In the NYT, Javier C. Hernandez examines embattled Paul Vallas in Connecticut, opening with:

Paul G. Vallas, a leader in the effort to shake up American education, has wrestled with unions in Chicago, taken on hurricane-ravaged schools in New Orleans and confronted a crumbling educational system in Haiti.

Now he faces what may be his most vexing challenge yet: Fending off a small but spirited crowd of advocates working to unseat him as superintendent of one of Connecticut’s lowest-performing and highest-poverty school districts.

“Leader,” “vexing,” “fending,” “spirited”? Not to worry, folks, the NYT doesn’t exactly strike out, but, at best, this column is a foul tip—nowhere near a solid single, or even a bunt.

The media, once again, falls into the trap of buying hook, line, and sinker the “savior reformer” bait cast by Vallas, Michelle Rhee, and Bill Gates.

You see, only a few brave souls dare to stand up against that pesky public education status quo, kept alive by those evil unions and greedy teachers.

And now poor Vallas is next in line to suffer the wrath of that status quo:

Mr. Vallas, who has moved to impose a standardized curriculum and to reorganize central offices in Bridgeport, said he was dismayed by the vitriol. On blogs, which he calls “electronic graffiti,” his critics have called him a racist and compared him to the Chilean dictator Augusto Pinochet. The school district’s student population is 49 percent Hispanic and 39 percent black.

“There are some gigantic egos in this town,” Mr. Vallas said in an interview. “No good deed goes unpunished.”

“Gigantic egos”? [One must wonder is Vallas owns a mirror.] “Electronic graffitti”?

Not to worry, however, appointee Arne Duncan to the rescue!:

Arne Duncan, the federal education secretary, said the opposition to Mr. Vallas was “beyond ludicrous.” He said too many school districts were afraid of innovation, clinging to “archaic ideas.”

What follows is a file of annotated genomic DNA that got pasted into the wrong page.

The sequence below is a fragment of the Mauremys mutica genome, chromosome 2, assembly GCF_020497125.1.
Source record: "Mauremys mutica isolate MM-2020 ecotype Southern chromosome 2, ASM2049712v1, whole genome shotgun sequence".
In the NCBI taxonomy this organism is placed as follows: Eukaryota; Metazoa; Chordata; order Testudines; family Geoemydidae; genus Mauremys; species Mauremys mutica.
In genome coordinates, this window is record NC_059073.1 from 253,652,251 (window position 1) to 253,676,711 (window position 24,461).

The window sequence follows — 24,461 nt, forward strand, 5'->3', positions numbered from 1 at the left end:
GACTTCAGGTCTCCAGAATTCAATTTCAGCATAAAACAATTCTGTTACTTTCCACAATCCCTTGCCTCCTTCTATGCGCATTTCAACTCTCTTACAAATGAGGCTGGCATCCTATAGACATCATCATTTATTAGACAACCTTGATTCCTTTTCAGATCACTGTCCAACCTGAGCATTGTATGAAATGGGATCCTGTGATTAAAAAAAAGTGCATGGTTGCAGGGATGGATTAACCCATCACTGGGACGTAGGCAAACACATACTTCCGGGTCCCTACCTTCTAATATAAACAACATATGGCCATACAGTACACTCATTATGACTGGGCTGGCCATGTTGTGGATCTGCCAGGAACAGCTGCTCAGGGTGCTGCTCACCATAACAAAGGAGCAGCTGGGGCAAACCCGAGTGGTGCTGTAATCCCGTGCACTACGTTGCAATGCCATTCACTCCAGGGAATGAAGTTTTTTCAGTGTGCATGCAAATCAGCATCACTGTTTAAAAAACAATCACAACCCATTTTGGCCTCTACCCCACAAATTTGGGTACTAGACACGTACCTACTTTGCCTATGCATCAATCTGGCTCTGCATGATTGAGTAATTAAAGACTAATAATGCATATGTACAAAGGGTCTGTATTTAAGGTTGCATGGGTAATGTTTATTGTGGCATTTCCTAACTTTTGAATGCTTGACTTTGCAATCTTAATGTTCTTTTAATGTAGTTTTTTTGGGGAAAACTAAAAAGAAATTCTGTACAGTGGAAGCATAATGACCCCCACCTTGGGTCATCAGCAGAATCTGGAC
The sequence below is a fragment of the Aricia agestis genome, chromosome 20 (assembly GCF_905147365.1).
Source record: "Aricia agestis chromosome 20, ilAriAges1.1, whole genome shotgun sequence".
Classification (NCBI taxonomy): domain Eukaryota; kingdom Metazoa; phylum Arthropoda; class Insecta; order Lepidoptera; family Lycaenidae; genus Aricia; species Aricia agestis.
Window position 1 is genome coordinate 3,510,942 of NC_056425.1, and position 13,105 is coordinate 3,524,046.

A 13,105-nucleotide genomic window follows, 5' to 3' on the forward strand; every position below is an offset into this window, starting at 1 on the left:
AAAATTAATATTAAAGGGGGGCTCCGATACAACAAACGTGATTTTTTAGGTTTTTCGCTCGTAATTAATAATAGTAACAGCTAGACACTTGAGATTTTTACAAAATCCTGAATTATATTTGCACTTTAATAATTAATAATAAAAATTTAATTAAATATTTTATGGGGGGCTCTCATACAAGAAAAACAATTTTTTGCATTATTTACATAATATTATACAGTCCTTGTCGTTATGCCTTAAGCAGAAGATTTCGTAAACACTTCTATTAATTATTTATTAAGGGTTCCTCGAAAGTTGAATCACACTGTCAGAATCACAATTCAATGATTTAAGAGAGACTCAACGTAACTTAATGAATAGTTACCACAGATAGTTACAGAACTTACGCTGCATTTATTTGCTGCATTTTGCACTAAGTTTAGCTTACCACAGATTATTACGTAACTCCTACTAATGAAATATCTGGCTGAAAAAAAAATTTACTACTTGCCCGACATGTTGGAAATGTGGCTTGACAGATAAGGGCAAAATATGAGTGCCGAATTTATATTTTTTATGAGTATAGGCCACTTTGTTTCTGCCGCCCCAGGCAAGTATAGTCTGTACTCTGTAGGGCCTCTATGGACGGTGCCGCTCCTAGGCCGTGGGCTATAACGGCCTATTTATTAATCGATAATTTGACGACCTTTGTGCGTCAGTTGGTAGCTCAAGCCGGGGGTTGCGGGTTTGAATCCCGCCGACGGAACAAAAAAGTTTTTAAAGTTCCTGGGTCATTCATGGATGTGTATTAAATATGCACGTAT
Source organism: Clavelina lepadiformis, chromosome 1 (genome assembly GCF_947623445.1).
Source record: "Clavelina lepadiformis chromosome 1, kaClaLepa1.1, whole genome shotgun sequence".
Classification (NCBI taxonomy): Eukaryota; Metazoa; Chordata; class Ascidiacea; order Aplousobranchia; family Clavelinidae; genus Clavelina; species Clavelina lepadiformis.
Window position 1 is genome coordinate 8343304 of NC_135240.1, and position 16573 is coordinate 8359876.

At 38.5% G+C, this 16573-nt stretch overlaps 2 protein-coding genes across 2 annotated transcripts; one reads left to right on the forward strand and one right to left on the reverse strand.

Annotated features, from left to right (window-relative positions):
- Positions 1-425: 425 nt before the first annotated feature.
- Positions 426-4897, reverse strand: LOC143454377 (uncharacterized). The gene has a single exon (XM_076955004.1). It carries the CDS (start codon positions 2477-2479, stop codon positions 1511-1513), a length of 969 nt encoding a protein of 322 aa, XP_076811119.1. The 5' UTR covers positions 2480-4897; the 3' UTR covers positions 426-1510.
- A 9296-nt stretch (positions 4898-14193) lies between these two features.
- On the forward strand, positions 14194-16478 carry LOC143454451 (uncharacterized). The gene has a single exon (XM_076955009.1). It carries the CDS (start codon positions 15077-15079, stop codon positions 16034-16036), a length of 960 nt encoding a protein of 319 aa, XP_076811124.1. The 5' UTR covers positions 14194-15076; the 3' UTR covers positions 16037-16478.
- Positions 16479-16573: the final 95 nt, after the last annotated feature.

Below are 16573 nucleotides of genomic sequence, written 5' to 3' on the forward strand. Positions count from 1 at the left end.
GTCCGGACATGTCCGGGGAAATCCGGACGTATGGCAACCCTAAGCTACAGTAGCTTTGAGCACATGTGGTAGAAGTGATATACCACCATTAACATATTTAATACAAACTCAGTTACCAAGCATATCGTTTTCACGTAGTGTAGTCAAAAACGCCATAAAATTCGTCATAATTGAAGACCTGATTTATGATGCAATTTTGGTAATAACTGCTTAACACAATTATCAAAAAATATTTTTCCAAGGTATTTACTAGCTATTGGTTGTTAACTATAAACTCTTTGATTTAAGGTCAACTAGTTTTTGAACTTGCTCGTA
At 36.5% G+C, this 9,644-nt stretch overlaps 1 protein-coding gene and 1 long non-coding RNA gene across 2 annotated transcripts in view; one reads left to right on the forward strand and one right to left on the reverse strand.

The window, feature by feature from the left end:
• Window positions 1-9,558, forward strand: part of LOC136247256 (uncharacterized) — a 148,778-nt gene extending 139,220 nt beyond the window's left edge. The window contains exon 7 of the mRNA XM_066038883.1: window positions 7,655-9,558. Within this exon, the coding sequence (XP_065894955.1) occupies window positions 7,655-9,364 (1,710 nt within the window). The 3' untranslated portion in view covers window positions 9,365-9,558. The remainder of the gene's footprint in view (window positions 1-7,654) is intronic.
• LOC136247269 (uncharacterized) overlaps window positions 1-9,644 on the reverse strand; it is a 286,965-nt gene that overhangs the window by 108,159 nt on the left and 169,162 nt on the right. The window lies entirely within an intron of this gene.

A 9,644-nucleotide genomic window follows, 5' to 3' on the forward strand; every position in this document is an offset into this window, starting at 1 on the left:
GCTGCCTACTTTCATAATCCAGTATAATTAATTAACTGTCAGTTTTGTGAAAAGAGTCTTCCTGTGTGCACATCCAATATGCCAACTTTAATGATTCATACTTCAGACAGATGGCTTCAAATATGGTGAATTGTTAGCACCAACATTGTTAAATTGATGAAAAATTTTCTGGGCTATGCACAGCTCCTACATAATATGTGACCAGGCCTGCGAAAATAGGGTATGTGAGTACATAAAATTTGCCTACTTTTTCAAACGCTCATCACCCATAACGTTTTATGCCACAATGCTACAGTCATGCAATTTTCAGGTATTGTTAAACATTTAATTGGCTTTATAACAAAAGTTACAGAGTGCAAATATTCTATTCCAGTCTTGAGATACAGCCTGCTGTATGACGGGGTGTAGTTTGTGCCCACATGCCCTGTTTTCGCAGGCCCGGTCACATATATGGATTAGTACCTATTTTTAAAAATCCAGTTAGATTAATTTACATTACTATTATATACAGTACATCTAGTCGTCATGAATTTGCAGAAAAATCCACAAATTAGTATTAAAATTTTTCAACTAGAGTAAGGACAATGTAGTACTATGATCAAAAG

“This, to me, is just another painfully obvious, crystal-clear example of people caught in an old paradigm,” Mr. Duncan said in an interview. “This is the tip of the iceberg.”

The Duncan/Vallas allegiance is interesting because the two men have something in common—what they lack:

Mr. Vallas had a vulnerability: despite his decades of experience in schools and a master’s degree in political science, he lacked a degree in education, as required by Connecticut law. The state allowed for an exemption, but Mr. Vallas was required to complete a condensed version of the traditional 13-month certification program over the course of several months. “I didn’t view it cynically and I didn’t complain,” Mr. Vallas said.

Never-been-a-teacher appointee rushes to the aid of never-been-a-teacher appointee. Sounds like a great plot for a Lifetime Movie.

And that movie would have a heart-wrenching message about perseverance in the face of failure:

Mr. Vallas, 60, is a onetime politician who came within two percentage points of defeating Rod R. Blagojevich in a primary for the Illinois governor’s office in 2002. He said he did not know what he would do after Bridgeport, though he ruled out a return to politics. He runs an educational consulting business on the side. His clients have included schools in Illinois and Indiana.

That’s right. If you can’t be a politician, be a political appointee—and be sure to seek out education where the public funds are ripe for the picking (Vallas makes $234,000 a year, but that is small potatoes to the span of his “career” in education).